How to monitor cluster availability with Apache Ambari in Azure HDInsight
HDInsight clusters include Apache Ambari, which provides health information at a glance and predefined alerts.
This article shows how to use Ambari to monitor your cluster and walks through some examples for configuring an Ambari alert, monitoring node availability rate, and creating an Azure Monitor alert that fires when a heartbeat hasn't been received from one or more nodes in five hours.
The Ambari dashboard can be accessed by selecting the Ambari home link in the Cluster dashboards section of the HDInsight Overview in Azure portal as shown below. Alternatively, it can be accessed by navigating to
https://CLUSTERNAME.azurehdinsight.net in a browser where CLUSTERNAME is the name of your cluster.
You'll then be prompted for a cluster login username and password. Enter the credentials you chose when you created the cluster.
You'll then be taken to the Ambari dashboard, which contains widgets that show a handful of metrics to give you a quick overview of your HDInsight cluster's health. These widgets show metrics such as the number of live DataNodes (worker nodes) and JournalNodes (zookeeper node), NameNodes (head nodes) uptime, as well metrics specific to certain cluster types, like YARN ResourceManager uptime for Spark and Hadoop clusters.
Hosts – view individual node status
You can also view status information for individual nodes. Select the Hosts tab to view a list of all nodes in your cluster and see basic information about each node. The green check to the left of each node name indicates all components are up on the node. If a component is down on a node, you'll see a red alert triangle instead of the green check.
You can then select on the name of a node to view more detailed host metrics for that particular node. This view shows the status/availability of each individual component.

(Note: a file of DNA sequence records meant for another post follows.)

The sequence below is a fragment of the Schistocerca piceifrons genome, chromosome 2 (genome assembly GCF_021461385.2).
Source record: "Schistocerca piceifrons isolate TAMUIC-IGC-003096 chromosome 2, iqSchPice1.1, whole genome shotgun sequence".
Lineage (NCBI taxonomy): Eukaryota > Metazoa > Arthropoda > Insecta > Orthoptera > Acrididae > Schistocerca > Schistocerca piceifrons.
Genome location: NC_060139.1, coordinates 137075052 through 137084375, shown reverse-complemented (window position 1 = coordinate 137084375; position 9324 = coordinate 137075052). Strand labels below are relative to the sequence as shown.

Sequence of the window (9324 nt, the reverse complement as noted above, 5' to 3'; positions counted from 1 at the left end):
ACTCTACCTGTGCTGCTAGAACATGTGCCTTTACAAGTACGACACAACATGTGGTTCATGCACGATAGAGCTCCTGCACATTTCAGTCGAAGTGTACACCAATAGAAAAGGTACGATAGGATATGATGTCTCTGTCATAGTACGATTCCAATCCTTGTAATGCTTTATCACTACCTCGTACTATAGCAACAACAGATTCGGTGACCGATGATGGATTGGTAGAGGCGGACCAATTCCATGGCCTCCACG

Ambari also offers several configurable alerts that can provide notification of certain events. When alerts are triggered, they're shown in the upper-left corner of Ambari in a red badge containing the number of alerts. Selecting this badge shows a list of current alerts.
To view a list of alert definitions and their statuses, select the Alerts tab, as shown below.
Ambari offers many predefined alerts related to availability, including:
|DataNode Health Summary||This service-level alert is triggered if there are unhealthy DataNodes|
|NameNode High Availability Health||This service-level alert is triggered if either the Active NameNode or Standby NameNode aren't running.|
|Percent JournalNodes Available||This alert is triggered if the number of down JournalNodes in the cluster is greater than the configured critical threshold. It aggregates the results of JournalNode process checks.|
|Percent DataNodes Available||This alert is triggered if the number of down DataNodes in the cluster is greater than the configured critical threshold. It aggregates the results of DataNode process checks.|
To view details for an alert or modify criteria, select the name of the alert. Take DataNode Health Summary as an example. You can see a description of the alert as well as the specific criteria that will trigger a 'warning' or 'critical' alert and the check interval for the criteria. To edit the configuration, select the Edit button in the upper-right corner of the Configuration box.
Here, you can edit the description and, more importantly, the check interval and thresholds for warning or critical alerts.
In this example, you could make 2 unhealthy DataNodes trigger a critical alert and 1 unhealthy DataNode only trigger a warning. Select Save when you're done editing.
You can also optionally configure email notifications for Ambari alerts. To do this, when on the Alerts tab, click the Actions button in the upper-left, then Manage Notifications.
A dialog for managing alert notifications will open. Select the + at the bottom of the dialog and fill out the required fields to provide Ambari with email server details from which to send emails.
Setting up Ambari email notifications can be a good way to receive alerts in one place when managing many HDInsight clusters.